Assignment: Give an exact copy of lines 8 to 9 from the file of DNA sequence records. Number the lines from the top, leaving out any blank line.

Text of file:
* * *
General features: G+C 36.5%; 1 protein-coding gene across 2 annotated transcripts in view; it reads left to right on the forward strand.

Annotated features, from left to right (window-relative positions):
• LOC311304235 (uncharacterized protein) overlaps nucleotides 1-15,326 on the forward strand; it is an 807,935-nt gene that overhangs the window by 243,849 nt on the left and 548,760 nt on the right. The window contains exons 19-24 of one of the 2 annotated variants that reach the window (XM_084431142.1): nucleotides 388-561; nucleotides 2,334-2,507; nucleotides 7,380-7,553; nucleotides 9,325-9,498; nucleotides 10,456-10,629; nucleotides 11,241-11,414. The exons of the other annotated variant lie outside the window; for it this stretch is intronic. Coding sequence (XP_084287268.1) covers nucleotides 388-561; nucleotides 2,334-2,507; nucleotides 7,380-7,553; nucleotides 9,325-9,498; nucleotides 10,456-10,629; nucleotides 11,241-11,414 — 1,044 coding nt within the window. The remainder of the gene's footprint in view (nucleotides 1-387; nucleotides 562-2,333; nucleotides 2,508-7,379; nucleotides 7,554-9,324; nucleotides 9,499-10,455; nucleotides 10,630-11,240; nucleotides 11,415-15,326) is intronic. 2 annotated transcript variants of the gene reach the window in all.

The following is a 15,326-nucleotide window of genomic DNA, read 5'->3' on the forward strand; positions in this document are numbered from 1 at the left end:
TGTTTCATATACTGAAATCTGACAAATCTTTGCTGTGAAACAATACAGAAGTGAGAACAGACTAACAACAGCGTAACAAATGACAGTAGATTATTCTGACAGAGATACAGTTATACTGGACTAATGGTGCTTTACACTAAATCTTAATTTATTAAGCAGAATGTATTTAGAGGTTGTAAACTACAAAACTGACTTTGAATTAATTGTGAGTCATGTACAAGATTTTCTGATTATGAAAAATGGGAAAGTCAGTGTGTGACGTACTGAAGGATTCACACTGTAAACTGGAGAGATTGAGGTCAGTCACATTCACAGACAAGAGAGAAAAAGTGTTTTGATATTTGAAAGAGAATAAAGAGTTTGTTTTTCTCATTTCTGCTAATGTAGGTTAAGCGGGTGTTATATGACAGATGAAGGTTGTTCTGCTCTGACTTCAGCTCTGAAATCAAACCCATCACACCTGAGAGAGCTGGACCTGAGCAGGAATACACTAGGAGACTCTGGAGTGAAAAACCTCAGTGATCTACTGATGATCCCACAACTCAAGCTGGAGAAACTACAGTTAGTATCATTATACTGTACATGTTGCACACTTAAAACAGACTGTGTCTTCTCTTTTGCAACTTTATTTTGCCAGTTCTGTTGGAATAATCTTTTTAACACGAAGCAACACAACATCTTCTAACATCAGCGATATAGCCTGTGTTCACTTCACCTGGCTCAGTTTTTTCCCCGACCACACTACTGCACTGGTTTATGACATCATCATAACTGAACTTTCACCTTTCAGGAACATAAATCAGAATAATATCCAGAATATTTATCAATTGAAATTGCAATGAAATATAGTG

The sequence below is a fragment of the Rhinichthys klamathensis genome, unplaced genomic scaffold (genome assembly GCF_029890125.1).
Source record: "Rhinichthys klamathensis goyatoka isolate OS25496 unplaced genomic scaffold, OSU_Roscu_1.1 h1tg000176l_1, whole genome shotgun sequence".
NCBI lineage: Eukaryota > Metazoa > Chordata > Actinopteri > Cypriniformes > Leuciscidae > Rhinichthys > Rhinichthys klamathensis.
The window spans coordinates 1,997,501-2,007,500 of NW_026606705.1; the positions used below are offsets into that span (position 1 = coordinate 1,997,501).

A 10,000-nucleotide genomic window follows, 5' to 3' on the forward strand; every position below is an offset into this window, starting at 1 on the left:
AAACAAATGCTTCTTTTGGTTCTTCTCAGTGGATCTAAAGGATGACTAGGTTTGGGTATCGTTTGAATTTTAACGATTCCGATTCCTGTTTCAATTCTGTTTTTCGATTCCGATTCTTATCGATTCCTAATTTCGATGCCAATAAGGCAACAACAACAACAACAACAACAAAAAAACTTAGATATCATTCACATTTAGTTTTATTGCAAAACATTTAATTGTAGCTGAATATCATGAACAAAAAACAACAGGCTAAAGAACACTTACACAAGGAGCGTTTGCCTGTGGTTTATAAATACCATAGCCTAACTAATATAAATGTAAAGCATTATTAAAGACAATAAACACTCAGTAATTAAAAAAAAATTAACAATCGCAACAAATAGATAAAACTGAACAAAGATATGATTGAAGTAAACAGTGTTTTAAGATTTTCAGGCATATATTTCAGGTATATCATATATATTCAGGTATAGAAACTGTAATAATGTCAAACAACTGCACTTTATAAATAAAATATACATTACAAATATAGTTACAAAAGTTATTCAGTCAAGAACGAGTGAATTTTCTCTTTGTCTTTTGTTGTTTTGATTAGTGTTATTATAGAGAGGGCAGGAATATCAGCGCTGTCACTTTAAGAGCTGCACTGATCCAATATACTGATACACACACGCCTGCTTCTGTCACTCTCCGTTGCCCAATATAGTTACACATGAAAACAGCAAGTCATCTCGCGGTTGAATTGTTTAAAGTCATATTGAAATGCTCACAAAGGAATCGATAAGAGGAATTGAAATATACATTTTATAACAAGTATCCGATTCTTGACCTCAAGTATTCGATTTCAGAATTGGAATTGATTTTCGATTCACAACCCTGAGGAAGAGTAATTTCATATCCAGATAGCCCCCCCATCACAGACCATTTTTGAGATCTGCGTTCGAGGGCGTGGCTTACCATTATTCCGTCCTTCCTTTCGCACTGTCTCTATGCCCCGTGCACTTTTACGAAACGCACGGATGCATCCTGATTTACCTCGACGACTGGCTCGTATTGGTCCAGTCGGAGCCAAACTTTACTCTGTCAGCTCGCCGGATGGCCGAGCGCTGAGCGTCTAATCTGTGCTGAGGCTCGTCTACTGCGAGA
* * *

NCBI lineage: Eukaryota > Metazoa > Chordata > Actinopteri > Cypriniformes > Leuciscidae > Rhinichthys > Rhinichthys klamathensis.
The window spans coordinates 1,997,501-2,007,500 of NW_026606705.1; the positions used below are offsets into that span (position 1 = coordinate 1,997,501).